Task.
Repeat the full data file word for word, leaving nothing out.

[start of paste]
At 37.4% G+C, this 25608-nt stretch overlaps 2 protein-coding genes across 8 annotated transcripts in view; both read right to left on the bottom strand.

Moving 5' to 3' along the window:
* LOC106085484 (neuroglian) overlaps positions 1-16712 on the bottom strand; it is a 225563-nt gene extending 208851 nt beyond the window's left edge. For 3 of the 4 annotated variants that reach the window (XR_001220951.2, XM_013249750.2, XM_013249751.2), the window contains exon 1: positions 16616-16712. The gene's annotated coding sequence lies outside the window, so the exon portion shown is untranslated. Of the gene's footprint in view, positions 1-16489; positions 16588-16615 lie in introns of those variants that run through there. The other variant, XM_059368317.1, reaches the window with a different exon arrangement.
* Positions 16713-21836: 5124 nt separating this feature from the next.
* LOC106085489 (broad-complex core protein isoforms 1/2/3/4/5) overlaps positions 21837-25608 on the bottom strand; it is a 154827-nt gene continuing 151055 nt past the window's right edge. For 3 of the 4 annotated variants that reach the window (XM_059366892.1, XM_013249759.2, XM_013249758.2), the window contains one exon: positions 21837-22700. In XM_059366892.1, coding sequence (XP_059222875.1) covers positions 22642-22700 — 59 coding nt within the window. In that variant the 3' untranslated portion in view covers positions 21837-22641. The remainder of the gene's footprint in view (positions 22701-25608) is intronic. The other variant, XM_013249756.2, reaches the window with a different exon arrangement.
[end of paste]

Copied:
At 37.4% G+C, this 25608-nt stretch overlaps 2 protein-coding genes across 8 annotated transcripts in view; both read right to left on the bottom strand.

Moving 5' to 3' along the window:
* LOC106085484 (neuroglian) overlaps positions 1-16712 on the bottom strand; it is a 225563-nt gene extending 208851 nt beyond the window's left edge. For 3 of the 4 annotated variants that reach the window (XR_001220951.2, XM_013249750.2, XM_013249751.2), the window contains exon 1: positions 16616-16712. The gene's annotated coding sequence lies outside the window, so the exon portion shown is untranslated. Of the gene's footprint in view, positions 1-16489; positions 16588-16615 lie in introns of those variants that run through there. The other variant, XM_059368317.1, reaches the window with a different exon arrangement.
* Positions 16713-21836: 5124 nt separating this feature from the next.
* LOC106085489 (broad-complex core protein isoforms 1/2/3/4/5) overlaps positions 21837-25608 on the bottom strand; it is a 154827-nt gene continuing 151055 nt past the window's right edge. For 3 of the 4 annotated variants that reach the window (XM_059366892.1, XM_013249759.2, XM_013249758.2), the window contains one exon: positions 21837-22700. In XM_059366892.1, coding sequence (XP_059222875.1) covers positions 22642-22700 — 59 coding nt within the window. In that variant the 3' untranslated portion in view covers positions 21837-22641. The remainder of the gene's footprint in view (positions 22701-25608) is intronic. The other variant, XM_013249756.2, reaches the window with a different exon arrangement.